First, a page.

Thursday read – understanding basics in “Exposure for Outdoor Photography” by Michael Frye

The author
Michael Frye almost needs no introduction. He is a well known professional photographer specializing in recording the beauty of the Yosemite. He leaves close to this unique place, which allows him to utilize the rarest weather and great light to create evocative images. Many of those you can see on his popular blog, where he shares photographic tips and technique regarding both hardware (camera) and software (Lightroom) use, as well as inspiring and very informative image critiques. A lot of videos!

He is also an author of several hard copy books, e-books and iPad apps, links to all of which you can find on Michael Frye’s blog.

The e-book
“Exposure for Outdoor Photography” by Michael Frye is an interesting twist on learning the basics of photography craft. The e-book consists of two parts- first being more theoretical (but not boring) introduction to terms and concepts, second expending on the theory through discussion of example images called case studies.

In the first part, you will find detailed explanation of The Exposure Triangle, metering modes, and shooting modest of modern cameras. Maybe too basic for many, but helpful nevertheless in fully understanding the later pages of the e-book. Everybody can use some reminder on working with natural light form time to time. And this introduction makes the “Exposure for Outdoor Photography” by Michael Frye accessible to photographers at all levels, including beginners.

This is followed by the 10 case studies. They let you to take a closer look, like in a slow motion movie, at the process of creating photographs by Michael Frye. The images are carefully chosen to illustrate the solutions to one of exposure problems which may arise in complex light situations – like too much dynamic contrast for example. For future reference, each case study has a title explaining the problem tackled in the chapter. There is a wealth of knowledge hidden in those case studies, expanding on the concepts explained in the introduction. They are also accompanied by the creative exercises, some with step by step recipes to achieve the desired effect. They will really help you to feel more comfortable to come out from Automatic to Semi-automatic modes or even try Manual from time to time!

Each image in the “Exposure for Outdoor Photography” is accompanied by the histogram- one of the most useful yet not so well understood tools the digital photographers have. With explanation of histogram in the introduction, by the end of the book you should be able to take advantage of this tool, too.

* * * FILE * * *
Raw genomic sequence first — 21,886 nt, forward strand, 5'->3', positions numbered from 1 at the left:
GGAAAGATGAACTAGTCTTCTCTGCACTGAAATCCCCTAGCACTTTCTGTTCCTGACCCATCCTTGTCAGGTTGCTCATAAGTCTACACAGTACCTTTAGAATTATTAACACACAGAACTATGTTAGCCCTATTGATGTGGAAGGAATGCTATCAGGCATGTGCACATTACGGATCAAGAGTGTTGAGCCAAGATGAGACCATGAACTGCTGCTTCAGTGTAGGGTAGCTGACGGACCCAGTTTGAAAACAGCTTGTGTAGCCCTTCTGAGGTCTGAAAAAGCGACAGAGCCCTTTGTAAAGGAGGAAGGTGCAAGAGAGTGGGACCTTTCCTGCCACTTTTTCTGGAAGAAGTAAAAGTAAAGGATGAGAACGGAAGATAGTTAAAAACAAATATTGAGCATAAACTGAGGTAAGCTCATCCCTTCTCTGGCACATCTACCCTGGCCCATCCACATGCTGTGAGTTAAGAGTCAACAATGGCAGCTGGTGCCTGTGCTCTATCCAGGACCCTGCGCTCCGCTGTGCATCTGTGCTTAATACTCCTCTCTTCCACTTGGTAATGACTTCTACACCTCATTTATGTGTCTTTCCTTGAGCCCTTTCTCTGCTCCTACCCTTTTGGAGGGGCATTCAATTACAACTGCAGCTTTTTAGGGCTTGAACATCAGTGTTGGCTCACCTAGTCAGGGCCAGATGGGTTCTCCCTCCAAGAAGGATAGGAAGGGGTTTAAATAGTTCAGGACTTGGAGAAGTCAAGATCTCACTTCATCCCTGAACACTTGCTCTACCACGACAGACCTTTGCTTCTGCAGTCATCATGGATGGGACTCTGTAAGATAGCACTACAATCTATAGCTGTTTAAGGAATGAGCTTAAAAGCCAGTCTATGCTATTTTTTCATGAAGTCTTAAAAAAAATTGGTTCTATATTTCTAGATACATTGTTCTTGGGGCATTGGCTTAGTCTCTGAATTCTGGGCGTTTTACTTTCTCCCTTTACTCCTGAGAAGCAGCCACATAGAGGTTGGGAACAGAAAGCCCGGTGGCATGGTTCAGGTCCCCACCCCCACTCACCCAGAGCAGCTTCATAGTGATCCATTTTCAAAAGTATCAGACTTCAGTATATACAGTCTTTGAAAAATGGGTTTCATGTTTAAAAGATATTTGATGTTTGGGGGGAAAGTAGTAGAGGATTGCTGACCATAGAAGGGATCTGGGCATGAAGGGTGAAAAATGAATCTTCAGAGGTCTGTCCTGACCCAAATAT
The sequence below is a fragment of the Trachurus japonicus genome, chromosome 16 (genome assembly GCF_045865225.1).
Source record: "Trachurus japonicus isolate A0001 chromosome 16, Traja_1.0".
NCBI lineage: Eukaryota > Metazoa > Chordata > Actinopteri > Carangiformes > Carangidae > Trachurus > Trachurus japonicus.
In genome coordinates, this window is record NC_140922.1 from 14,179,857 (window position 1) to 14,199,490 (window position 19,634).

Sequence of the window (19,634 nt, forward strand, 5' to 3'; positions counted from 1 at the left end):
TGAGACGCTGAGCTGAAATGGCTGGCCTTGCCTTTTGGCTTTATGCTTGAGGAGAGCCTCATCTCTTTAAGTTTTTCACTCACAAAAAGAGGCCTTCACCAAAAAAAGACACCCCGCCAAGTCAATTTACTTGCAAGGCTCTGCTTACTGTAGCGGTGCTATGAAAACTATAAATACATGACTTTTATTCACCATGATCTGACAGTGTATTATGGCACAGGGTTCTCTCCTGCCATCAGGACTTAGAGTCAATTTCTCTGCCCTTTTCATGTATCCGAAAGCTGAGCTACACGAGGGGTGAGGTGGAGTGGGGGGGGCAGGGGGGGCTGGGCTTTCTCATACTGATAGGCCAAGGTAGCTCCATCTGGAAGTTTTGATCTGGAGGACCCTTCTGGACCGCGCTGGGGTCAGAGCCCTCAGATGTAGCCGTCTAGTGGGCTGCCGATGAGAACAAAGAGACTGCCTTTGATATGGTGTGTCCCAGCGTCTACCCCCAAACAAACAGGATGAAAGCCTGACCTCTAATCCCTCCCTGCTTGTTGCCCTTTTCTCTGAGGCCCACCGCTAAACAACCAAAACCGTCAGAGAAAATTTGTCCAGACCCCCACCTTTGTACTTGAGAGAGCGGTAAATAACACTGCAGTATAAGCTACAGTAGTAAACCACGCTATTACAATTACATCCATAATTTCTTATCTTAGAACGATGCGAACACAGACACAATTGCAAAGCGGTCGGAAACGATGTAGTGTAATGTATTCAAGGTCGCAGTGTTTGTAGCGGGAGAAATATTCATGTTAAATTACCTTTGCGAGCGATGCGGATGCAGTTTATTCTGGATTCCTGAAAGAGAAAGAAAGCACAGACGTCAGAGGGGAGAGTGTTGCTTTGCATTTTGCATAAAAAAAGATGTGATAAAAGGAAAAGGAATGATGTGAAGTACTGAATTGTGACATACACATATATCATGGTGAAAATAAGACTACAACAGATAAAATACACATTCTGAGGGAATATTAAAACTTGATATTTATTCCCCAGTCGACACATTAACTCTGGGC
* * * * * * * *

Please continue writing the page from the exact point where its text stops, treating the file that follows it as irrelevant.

If all of the above have not convinced you to take a look at the “Exposure for Outdoor Photography”, there is one more hidden gem. The Zone System, explained in practical terms, on just a few pages, in a way that you are able to go out and start using it right away. It really can be that simple.

And the main cocnlusion coming from the “Exposure for Outdoor Photography” is that the “correct exposure” is not the technical perfection but an aesthetic choice. We often forget about it. In fact, last few images in the e-book are examples of maybe technically not valid images, but showing exactly the photographer’s intent.

The one lesson I took from “Exposure for Outdoor Photography” is the creative use of ISO. It is the lesson from Case study 6. I am typically so preoccupied with Aperture and Shutter Speed settings and so afraid of generating digital noise, that I forget the third component of Exposure Triangle. And the ISO can be changed to help achieve the effect by both lowering it (in bright light) and by increasing (in low light).

Do not read through pages too fast, though. Take real time studying Michaels amazing images in “Exposure for Outdoor Photography”. I skimmed over the image on page 2 and only noticed the amazing light, the ray of sun hitting the trees in the valley. Only on the second look much later I realized that there is more to it. The snow covered trees in the shadow are contrasted with green trees in the sunlight, making the image not only about light, but also about two seasons. Now I appreciate this image even more.

The specials
As usual, the new released Craft&Vision e-book is accompanied by the special offer. In the next five days, when you buy “Exposure for Outdoor Photography” by Michael Frye, and use the code EXPOSURE4, you will get it for just $4. Also, if you purchase five or more e-books from ever growing collection (see here the reviews of other e-books), and use code EXPOSURE20, you will save 20%. Don’t wait, the codes expire at 11:59pm PST on Monday, February 20, 2012.

The links in this post are affiliate links. I was also provided a free review copy of the e-book via affiliate program. See details of our affiliate policy here.

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